Preferences for female and male nurses: the role of age, gender and previous experience – year 2000 compared with 1984
Background. The situations in which patients prefer a male or female nurse are not clear, as the literature reports differing relationships between gender and preference. Furthermore, most research has focused on female preferences.
Methods. This questionnaire study investigated the preferences of both males and females for a male or female nurse, depending on four clinical situations. The role of age and previous experience with a male nurse was also taken into account. Gender, age and experience were further examined in relation to attitudes towards professional nursing practice. To determine whether preferences and attitudes have changed over time, the study was replicated in 2000, having been first conducted in 1984. Data were collected from the same general practice waiting room on each occasion.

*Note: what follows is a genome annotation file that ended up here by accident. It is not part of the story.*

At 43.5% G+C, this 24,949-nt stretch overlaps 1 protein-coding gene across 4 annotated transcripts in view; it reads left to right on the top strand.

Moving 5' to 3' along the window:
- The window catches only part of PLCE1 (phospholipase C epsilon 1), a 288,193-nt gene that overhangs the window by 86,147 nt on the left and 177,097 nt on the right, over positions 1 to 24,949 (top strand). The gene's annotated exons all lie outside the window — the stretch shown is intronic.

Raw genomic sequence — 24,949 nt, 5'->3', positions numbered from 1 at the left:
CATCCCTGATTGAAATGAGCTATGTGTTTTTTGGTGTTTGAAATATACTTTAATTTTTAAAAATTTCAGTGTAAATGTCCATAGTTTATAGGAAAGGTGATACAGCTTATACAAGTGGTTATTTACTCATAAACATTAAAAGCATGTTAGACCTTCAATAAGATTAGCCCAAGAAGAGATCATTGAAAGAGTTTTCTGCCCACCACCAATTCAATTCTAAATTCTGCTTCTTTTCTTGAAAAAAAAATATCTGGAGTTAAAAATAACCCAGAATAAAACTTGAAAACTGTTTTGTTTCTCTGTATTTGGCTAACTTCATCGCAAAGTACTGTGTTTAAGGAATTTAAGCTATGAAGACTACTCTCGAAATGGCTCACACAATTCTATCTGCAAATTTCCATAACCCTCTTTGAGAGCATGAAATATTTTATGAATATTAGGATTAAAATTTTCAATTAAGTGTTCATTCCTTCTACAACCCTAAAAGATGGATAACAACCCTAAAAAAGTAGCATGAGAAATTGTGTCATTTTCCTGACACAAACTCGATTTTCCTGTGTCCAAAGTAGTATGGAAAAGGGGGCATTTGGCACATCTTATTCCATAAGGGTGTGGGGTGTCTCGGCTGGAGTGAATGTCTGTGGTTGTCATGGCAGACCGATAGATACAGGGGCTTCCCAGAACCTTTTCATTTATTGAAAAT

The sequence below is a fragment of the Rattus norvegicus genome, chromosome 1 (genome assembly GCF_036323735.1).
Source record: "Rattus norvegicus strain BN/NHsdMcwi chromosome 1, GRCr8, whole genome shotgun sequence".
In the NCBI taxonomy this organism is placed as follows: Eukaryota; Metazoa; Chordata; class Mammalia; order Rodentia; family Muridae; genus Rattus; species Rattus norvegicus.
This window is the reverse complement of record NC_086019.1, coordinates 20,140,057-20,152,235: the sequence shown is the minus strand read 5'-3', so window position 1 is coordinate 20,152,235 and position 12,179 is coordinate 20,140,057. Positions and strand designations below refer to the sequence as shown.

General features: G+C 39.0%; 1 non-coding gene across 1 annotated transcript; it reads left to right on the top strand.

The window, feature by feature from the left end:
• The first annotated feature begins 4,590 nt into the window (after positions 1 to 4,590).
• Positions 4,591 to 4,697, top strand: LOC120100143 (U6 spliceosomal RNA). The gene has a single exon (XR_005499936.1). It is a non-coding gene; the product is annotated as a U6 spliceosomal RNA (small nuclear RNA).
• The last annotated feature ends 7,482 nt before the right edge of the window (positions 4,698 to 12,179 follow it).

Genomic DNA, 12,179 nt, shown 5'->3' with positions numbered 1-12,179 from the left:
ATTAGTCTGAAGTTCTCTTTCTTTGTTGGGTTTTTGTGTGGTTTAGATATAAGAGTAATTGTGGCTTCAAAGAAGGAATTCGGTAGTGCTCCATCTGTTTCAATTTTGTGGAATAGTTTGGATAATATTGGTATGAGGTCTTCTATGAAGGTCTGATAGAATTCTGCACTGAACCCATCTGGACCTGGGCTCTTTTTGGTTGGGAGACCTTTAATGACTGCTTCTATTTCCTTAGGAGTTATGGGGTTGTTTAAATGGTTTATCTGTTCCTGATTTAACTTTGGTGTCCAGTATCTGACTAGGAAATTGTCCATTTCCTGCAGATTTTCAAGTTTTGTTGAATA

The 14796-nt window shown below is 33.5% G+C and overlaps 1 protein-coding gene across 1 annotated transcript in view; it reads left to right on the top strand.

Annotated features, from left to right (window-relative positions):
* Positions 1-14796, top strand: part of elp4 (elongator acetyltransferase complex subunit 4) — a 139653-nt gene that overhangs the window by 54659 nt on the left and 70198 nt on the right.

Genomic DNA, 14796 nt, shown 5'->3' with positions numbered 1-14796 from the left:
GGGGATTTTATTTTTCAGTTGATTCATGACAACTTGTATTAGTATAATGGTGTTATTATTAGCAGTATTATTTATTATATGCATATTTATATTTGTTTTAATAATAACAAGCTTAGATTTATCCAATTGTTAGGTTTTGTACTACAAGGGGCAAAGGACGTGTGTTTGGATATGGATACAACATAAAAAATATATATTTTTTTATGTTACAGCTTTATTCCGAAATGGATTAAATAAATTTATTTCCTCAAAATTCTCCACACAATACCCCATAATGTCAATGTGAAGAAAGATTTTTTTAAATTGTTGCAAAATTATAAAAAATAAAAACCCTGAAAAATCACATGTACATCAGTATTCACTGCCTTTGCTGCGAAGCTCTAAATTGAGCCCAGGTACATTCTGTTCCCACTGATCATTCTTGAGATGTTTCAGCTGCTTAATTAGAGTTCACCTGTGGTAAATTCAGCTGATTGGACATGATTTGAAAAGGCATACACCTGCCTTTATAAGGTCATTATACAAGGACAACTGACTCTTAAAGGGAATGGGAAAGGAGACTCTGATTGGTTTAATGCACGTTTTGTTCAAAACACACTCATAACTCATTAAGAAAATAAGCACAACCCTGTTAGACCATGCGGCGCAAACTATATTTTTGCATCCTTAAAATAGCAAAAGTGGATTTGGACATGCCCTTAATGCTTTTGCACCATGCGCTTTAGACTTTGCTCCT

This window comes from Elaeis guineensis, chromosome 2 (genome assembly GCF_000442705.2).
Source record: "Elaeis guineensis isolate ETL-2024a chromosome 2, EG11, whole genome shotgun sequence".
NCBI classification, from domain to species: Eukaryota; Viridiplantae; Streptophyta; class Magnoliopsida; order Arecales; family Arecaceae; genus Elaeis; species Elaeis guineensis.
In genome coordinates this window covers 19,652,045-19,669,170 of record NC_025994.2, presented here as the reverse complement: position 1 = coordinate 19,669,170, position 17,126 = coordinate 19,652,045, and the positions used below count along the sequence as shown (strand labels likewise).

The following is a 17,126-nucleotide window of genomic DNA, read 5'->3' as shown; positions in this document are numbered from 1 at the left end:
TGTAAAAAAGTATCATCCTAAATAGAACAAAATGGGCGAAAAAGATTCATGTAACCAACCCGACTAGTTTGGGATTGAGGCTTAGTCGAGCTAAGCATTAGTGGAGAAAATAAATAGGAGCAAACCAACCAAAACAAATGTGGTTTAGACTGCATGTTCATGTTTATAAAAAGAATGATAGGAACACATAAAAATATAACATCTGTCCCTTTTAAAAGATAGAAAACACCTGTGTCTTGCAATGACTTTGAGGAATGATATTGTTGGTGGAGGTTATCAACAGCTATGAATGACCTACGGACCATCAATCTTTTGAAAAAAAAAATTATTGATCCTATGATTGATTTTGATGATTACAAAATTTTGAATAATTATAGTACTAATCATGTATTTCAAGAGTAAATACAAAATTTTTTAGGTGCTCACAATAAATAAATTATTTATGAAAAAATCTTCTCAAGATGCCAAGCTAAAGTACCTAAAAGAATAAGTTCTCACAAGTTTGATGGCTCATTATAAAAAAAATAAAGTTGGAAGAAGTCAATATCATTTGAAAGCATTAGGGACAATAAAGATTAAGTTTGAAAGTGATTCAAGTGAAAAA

Results. Consistent with previous research, the degree of intimacy in a clinical situation was found to be predictive of same-gender preferences. Younger females may prefer female nurses more than older females. Experience with male nurses was limited in both samples, but was not predictive of preferences or attitudes.
Conclusions. Generally speaking, results from 1984 and 2000 were not significantly different. As a quantitative study, this research contributes to an understanding of patient preferences. However, in-depth, qualitative research is recommended to understand better the reasons for preferences and attitudes, for both male and female patients.